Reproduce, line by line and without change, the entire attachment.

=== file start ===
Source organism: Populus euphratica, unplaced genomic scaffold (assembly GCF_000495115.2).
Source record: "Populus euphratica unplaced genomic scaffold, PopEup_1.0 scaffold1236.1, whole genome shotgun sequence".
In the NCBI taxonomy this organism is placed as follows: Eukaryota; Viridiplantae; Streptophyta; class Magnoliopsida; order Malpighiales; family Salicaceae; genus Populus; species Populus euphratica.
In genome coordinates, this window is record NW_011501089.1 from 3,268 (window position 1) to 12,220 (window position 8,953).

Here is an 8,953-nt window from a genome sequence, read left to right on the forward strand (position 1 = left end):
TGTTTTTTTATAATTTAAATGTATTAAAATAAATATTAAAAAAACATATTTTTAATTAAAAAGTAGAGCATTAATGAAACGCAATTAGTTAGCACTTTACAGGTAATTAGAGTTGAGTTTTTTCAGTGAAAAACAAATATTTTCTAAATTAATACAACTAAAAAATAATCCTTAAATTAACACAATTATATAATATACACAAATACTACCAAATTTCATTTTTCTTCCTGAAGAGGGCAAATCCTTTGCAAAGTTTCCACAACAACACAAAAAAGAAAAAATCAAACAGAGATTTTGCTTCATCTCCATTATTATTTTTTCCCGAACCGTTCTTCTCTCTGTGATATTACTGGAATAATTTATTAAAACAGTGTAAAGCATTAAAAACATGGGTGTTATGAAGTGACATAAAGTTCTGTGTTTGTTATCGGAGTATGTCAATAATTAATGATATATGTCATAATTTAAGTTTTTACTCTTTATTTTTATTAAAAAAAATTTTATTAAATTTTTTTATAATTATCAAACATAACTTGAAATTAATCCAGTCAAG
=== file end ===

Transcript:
Source organism: Populus euphratica, unplaced genomic scaffold (assembly GCF_000495115.2).
Source record: "Populus euphratica unplaced genomic scaffold, PopEup_1.0 scaffold1236.1, whole genome shotgun sequence".
In the NCBI taxonomy this organism is placed as follows: Eukaryota; Viridiplantae; Streptophyta; class Magnoliopsida; order Malpighiales; family Salicaceae; genus Populus; species Populus euphratica.
In genome coordinates, this window is record NW_011501089.1 from 3,268 (window position 1) to 12,220 (window position 8,953).

Here is an 8,953-nt window from a genome sequence, read left to right on the forward strand (position 1 = left end):
TGTTTTTTTATAATTTAAATGTATTAAAATAAATATTAAAAAAACATATTTTTAATTAAAAAGTAGAGCATTAATGAAACGCAATTAGTTAGCACTTTACAGGTAATTAGAGTTGAGTTTTTTCAGTGAAAAACAAATATTTTCTAAATTAATACAACTAAAAAATAATCCTTAAATTAACACAATTATATAATATACACAAATACTACCAAATTTCATTTTTCTTCCTGAAGAGGGCAAATCCTTTGCAAAGTTTCCACAACAACACAAAAAAGAAAAAATCAAACAGAGATTTTGCTTCATCTCCATTATTATTTTTTCCCGAACCGTTCTTCTCTCTGTGATATTACTGGAATAATTTATTAAAACAGTGTAAAGCATTAAAAACATGGGTGTTATGAAGTGACATAAAGTTCTGTGTTTGTTATCGGAGTATGTCAATAATTAATGATATATGTCATAATTTAAGTTTTTACTCTTTATTTTTATTAAAAAAAATTTTATTAAATTTTTTTATAATTATCAAACATAACTTGAAATTAATCCAGTCAAG